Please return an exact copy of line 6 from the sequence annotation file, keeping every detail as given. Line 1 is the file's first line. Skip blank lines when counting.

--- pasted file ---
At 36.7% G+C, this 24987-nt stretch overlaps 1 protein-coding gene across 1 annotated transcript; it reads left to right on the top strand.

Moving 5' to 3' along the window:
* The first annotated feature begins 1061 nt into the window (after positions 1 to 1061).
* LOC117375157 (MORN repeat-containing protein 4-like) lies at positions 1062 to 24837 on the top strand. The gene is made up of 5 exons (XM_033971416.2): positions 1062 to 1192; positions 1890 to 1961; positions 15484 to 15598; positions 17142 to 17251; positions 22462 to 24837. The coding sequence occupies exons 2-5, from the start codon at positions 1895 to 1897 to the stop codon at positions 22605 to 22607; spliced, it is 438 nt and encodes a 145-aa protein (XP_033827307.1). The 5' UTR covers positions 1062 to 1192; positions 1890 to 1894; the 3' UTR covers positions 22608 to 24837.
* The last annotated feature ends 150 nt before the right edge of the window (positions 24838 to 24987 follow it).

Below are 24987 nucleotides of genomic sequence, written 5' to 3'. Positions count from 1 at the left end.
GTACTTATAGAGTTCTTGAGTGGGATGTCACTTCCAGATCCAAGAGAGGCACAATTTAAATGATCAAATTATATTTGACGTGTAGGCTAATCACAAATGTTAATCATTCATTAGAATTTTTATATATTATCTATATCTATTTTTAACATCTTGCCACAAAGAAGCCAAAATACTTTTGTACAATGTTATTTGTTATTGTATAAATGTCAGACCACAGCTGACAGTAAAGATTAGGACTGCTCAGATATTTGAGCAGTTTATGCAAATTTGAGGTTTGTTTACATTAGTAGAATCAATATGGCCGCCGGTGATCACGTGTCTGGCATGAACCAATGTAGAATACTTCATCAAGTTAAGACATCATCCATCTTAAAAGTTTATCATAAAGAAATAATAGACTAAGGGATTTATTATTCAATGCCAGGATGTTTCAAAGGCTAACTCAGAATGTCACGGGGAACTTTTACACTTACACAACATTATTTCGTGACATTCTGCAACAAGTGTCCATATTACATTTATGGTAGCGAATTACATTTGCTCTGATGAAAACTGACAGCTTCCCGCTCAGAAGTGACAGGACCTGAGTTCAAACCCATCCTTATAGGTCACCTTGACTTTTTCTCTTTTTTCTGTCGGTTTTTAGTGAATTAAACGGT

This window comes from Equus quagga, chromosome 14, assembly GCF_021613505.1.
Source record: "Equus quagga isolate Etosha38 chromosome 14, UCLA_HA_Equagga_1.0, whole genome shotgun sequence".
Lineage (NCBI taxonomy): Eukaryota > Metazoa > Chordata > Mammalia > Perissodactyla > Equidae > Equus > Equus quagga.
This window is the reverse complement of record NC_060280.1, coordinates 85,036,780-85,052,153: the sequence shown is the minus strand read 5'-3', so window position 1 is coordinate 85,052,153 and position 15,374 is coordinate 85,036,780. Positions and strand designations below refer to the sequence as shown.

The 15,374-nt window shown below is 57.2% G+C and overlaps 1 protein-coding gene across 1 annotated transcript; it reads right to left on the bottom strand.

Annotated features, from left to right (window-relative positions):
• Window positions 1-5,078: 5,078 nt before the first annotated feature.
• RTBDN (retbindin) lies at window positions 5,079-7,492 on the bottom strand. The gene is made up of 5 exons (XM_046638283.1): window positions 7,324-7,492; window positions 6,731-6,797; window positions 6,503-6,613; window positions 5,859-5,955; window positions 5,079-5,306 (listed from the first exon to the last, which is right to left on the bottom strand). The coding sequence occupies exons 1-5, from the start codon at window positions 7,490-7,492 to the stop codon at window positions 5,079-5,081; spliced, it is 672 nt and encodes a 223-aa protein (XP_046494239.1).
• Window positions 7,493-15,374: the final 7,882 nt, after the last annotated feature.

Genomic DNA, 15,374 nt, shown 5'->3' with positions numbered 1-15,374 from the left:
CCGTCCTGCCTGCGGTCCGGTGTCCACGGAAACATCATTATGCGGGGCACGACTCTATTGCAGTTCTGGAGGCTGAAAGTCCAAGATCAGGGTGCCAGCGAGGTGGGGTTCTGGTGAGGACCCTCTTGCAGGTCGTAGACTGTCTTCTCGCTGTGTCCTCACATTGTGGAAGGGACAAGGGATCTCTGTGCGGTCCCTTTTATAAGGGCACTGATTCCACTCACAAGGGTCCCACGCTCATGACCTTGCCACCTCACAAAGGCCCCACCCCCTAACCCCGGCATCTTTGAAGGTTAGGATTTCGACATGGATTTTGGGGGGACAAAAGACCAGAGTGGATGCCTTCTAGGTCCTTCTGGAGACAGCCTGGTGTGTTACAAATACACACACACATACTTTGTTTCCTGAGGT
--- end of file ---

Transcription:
Below are 24987 nucleotides of genomic sequence, written 5' to 3'. Positions count from 1 at the left end.